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A Piece of My Mind
May 5, 2020

EBM’s Six Dangerous Words

Author Affiliations
  • 1Department of Population Health, New York University School of Medicine, New York, New York
JAMA. 2020;323(17):1676-1677. doi:10.1001/jama.2020.2855

The six most dangerous words in evidence-based medicine (EBM) do not directly cause deaths or adverse events. They do not directly cause medical errors or diminutions in quality of care. However, they may indirectly cause these adverse consequences by leading to false inferences for decision making. Consider the following statements, each of which includes the six most dangerous words:

• There is no evidence to suggest that hospitalizing compared with not hospitalizing patients with acute shortness of breath reduces mortality.

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    2 Comments for this article
    Does Statistical Modelling & EBM Asphyxiate Intuition ?
    Alan Griffiths, D.O. | Retired Osteopathic Physician (private practice 40 yrs)
    Surely some of the greatest discoveries in the history of medical /biological science have occurred when someone at some time decided to experimentally do something for which "there was no evidence to suggest" that it should work, until they provided the evidence by doing it.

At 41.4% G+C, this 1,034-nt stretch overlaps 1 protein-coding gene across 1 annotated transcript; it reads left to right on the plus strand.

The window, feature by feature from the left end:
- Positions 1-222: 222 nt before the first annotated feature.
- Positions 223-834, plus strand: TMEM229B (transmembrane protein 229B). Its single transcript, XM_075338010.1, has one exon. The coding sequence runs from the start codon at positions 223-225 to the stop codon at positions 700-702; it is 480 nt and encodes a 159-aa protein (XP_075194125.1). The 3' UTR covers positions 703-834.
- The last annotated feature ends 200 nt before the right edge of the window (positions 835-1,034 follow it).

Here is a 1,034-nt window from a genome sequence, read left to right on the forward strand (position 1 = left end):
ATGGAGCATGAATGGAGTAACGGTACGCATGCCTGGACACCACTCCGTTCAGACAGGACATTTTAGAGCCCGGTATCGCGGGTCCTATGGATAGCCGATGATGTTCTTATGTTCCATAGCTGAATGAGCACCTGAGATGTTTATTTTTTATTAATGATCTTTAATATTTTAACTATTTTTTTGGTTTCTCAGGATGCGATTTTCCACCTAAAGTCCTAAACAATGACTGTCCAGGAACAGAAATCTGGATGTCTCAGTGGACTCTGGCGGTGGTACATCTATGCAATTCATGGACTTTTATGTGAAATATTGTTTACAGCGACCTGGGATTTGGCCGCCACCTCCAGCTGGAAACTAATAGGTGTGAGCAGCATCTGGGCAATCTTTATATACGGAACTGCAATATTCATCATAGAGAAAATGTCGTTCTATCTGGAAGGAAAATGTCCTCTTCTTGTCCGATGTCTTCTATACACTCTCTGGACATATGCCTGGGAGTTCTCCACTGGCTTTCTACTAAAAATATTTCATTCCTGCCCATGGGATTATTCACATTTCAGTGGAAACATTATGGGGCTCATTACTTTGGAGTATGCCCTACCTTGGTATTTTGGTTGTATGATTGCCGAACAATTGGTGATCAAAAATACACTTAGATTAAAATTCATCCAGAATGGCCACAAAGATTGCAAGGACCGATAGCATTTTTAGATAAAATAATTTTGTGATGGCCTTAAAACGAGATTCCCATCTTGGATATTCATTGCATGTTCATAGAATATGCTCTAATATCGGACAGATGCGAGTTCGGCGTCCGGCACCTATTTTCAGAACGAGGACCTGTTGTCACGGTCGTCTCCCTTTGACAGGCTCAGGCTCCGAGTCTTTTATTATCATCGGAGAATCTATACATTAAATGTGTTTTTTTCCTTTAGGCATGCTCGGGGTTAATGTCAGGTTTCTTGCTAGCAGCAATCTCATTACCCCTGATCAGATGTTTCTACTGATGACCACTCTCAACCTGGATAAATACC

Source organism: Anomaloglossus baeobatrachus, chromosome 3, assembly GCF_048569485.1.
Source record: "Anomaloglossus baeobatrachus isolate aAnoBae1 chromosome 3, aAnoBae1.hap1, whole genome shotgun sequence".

Thoughtful article with some insightful recommendations. My preferred caveat from the four suggestions would be (2) “Scientific evidence is inconclusive, but my experience or other knowledge suggests ‘X.’”

    "EBM was never meant to exclude information derived from experience and intuition." While some may argue that misuse of this phrase is only
    a symptom of not having received appropriate training in EBM, my experience with practitioners of EBM across the clinical, educational, research, and policy spectra suggests the contrary.

    I for one can see no evidence to not suggest Dr Braithwaite is speaking candidly, therefore I definitely share & welcome his opinion.
    EBM Causes Harm
    Wade Harris, MD | Ansbach Army Health Clinic Germany
    As a physician who did general practice from 1981 to 1986 before becoming a psychiatrist I was horrified as opiates began being prescribed for chronic pain. We older physicians could not anticipate the huge number of deaths from opiates, but we universally believed that treating chronic pain with opiates led to poorer quality of life, not better, and we simply didn't do it. However, "there was no evidence" that opiate use for chronic pain led to addiction and poorer quality of life. There is plenty of blame to go around for the many thousands of opiate deaths, but EBM deserves a lot of the blame.